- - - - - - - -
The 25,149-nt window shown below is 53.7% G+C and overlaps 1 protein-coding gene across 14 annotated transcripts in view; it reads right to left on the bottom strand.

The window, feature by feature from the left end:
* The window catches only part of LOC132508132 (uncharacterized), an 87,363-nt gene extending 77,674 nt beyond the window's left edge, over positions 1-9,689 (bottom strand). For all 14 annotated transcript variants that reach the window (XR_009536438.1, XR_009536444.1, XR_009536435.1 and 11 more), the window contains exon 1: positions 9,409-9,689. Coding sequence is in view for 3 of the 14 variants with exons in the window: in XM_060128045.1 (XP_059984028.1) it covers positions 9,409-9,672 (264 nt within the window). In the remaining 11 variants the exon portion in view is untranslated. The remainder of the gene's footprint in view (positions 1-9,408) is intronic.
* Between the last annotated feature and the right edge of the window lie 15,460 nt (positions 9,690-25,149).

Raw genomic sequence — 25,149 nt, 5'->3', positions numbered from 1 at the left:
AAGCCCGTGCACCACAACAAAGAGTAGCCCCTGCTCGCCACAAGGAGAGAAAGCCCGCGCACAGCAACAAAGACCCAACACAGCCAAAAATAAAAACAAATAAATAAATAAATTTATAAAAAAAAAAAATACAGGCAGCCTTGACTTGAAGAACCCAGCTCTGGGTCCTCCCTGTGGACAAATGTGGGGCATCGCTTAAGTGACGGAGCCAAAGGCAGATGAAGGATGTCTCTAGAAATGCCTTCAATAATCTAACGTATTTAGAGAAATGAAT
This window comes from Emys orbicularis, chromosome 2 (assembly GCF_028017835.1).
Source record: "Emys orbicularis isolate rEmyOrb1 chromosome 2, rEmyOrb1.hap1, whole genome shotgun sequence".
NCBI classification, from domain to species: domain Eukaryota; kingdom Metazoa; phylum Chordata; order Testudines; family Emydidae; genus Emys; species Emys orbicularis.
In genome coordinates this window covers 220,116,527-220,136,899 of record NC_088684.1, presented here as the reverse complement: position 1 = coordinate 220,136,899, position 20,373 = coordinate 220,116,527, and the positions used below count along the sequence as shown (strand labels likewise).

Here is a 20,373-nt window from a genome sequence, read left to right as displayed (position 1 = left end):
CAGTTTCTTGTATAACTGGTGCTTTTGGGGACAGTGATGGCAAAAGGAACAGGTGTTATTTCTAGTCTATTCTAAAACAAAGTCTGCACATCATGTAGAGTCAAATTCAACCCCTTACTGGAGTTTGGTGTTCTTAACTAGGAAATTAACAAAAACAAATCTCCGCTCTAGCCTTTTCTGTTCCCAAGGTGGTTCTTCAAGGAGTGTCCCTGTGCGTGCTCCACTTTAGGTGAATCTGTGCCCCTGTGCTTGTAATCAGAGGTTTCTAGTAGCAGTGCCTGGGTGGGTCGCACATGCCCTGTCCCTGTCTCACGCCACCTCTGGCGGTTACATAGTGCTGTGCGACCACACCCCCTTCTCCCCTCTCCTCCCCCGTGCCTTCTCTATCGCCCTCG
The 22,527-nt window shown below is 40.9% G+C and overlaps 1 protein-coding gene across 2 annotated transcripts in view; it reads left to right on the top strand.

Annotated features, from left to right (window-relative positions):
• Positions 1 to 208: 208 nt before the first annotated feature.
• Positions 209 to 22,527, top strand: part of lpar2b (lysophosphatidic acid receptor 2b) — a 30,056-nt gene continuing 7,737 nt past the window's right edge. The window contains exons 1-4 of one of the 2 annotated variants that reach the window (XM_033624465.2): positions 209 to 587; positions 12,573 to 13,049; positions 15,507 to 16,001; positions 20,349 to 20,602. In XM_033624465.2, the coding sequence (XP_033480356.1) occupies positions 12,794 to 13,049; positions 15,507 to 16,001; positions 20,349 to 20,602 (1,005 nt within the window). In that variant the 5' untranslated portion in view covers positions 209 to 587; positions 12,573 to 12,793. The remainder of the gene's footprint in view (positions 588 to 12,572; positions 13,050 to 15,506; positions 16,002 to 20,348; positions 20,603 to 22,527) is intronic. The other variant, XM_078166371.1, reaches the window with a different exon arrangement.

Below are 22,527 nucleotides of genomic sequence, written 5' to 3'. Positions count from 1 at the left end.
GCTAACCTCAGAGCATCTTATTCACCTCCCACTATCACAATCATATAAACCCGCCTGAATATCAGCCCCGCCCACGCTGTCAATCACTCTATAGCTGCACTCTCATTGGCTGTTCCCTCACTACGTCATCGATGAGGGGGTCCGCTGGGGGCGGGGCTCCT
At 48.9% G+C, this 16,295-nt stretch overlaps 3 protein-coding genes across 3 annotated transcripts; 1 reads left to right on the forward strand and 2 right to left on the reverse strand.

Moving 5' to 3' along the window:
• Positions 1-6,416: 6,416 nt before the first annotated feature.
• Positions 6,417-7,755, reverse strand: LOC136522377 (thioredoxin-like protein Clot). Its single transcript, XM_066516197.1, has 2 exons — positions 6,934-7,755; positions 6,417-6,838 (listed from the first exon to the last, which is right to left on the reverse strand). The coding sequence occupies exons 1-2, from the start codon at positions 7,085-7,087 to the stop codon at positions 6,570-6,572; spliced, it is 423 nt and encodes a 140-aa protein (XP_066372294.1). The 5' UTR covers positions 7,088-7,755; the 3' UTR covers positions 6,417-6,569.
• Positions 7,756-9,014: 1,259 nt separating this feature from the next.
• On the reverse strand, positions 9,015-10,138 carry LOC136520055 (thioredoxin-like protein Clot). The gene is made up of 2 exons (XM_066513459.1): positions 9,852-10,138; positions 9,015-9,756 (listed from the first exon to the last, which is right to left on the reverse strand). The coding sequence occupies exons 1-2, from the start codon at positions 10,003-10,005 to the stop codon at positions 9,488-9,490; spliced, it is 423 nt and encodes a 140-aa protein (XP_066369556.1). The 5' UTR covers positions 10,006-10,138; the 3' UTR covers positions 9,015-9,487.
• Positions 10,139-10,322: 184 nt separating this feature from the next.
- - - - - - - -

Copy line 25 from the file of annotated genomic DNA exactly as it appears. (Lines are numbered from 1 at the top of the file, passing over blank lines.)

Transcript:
• Positions 10,139-10,322: 184 nt separating this feature from the next.